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The bus conductor on Route 10A that plied between Srinagar and Majestic in Bangalore, during the bell bottom days, is now 63 something. He’s the age-defying God of Gods with over 170 films under his belt. The other day, he announced his umpteenth project Lingaa, looking not a day older than 40, with a macho moustache attesting to his virility. Apparently, a nod to his grandson (Dhanush has two boys: Linga and Yatra). The title got me thinking about the Shaivite streak in Rajinikanth movies.
Kochadaiiyaan, the motion-capture animation flick directed by his daughter Soundarya, is a synonym of the matted God aka Lord Shiva. If one looks back, Annamalai and Arunachalam have a direct Thiruvannamalai connection that is quite obvious. Beyond that, I couldn’t find any evidence to back my hypothesis. Sivaji, the Shankar film, apparently flows from his birth name Shivaji Rao Gaikwad.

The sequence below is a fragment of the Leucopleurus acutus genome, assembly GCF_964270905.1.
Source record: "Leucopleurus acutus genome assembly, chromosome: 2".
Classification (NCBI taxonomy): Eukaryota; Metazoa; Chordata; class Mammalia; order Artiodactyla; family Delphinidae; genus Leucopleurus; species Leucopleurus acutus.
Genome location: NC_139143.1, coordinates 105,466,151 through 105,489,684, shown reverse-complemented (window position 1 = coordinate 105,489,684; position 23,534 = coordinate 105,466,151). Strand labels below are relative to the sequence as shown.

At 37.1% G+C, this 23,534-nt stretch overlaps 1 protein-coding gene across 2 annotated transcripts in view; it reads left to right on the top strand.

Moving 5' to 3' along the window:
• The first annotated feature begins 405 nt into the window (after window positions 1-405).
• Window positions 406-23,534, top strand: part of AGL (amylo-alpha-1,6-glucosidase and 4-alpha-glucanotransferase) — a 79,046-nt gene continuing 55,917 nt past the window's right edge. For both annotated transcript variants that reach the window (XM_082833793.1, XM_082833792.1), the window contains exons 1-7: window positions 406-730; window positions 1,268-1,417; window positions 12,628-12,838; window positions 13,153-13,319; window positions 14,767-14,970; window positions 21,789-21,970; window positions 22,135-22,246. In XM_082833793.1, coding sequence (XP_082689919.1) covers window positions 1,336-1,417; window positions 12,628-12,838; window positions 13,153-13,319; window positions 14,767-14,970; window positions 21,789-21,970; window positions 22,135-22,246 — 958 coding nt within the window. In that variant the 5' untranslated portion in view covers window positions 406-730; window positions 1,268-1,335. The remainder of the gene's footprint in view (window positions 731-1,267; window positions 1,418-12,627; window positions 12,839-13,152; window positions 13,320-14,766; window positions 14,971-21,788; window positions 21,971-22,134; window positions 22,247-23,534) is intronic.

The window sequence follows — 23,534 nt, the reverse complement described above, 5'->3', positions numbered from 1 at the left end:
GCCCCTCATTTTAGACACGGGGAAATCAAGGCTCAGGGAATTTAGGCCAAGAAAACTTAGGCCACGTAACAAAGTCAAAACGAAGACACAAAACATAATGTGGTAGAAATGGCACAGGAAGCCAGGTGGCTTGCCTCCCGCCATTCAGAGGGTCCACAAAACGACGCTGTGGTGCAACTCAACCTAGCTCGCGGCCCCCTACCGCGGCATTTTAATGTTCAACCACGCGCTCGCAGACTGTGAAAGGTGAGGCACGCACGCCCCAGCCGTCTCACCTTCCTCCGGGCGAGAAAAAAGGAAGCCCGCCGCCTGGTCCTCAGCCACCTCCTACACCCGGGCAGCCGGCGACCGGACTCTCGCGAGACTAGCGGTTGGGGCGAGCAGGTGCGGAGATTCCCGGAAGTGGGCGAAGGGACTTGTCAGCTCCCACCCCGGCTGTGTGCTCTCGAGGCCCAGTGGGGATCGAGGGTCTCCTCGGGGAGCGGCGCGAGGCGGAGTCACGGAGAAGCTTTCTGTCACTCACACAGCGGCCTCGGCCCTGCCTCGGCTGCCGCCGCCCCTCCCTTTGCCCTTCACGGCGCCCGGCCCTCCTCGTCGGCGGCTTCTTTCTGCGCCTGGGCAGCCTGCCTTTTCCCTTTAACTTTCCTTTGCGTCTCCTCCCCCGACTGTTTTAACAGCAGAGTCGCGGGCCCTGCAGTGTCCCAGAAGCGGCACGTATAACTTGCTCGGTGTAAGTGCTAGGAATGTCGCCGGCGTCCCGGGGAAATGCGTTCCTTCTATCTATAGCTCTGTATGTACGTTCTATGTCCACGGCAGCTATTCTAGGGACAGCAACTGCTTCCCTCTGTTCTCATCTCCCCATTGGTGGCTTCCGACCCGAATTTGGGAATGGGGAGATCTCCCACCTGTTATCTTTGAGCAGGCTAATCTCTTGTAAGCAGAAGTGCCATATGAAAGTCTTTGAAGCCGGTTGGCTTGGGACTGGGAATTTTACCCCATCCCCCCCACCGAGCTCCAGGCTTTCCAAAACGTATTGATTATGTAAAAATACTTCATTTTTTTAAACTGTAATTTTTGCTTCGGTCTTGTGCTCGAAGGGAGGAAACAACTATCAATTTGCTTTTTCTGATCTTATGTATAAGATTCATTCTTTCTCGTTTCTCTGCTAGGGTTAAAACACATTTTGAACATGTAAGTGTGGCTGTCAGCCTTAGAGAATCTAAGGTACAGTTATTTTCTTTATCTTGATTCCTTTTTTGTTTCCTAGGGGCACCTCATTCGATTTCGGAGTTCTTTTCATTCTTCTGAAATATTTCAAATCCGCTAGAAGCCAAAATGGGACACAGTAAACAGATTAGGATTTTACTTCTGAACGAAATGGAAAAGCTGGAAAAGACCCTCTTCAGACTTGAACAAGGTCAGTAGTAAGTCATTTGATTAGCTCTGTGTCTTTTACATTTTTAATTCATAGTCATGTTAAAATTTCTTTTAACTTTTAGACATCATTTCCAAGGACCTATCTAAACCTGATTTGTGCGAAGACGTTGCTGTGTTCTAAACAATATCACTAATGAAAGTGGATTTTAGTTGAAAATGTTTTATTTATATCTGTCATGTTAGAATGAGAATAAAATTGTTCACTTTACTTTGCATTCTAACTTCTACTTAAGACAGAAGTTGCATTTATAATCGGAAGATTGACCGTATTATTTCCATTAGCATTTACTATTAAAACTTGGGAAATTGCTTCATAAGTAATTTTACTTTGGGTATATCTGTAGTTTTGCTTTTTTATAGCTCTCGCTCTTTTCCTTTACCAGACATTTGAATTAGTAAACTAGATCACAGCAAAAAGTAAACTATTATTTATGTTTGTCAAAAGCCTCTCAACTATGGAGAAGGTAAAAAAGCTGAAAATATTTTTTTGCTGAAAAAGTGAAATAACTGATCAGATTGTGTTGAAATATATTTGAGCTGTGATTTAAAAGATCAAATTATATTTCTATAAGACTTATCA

But the superstar’s spiritual side shows enough manifestations from the late 80s. In Mappillai, he played the role of a character named Aarumugam (the man with six faces – a reference to Lord Muruga). Then Padayappa (the general of six armies), again an allusion to the son of Shiva. Coincidentally, in Chandramukhi, Rajini went by the moniker Dr Saravanan.
The man made his religious leanings well known by hand picking the tales Sri Raghavendra and Baba. Curiously, the name most often sported by Rajinikanth on silver screen is Kali. First portrayed in Mullum Malarum, Kali reappeared in various forms in Murattu Kaalai, Kai Kodukkum Kai, Kaali and Adhisiya Piravi.
Lest you accuse him of being a militant saffronite, let me clarify that some of the best known Christian character names in Tamil cinema were played by Rajini — from Johnny and Alex Pandian to Michael, a true Christian. Even the best known Muslim character in Kollywood, Baasha, was Thalaivar’s.
After his debut as the rapist Kondaji, and baddies such as Parattai and Abaswaram, Rajinikanth effortlessly slipped into the role of Inspector Arjun Ramojirao Shivajirao Gaikwad Jagdish Mulk Tange in Farishtay. In true Rajini style, he must have quipped, ‘Idhu, eppidi irukku’!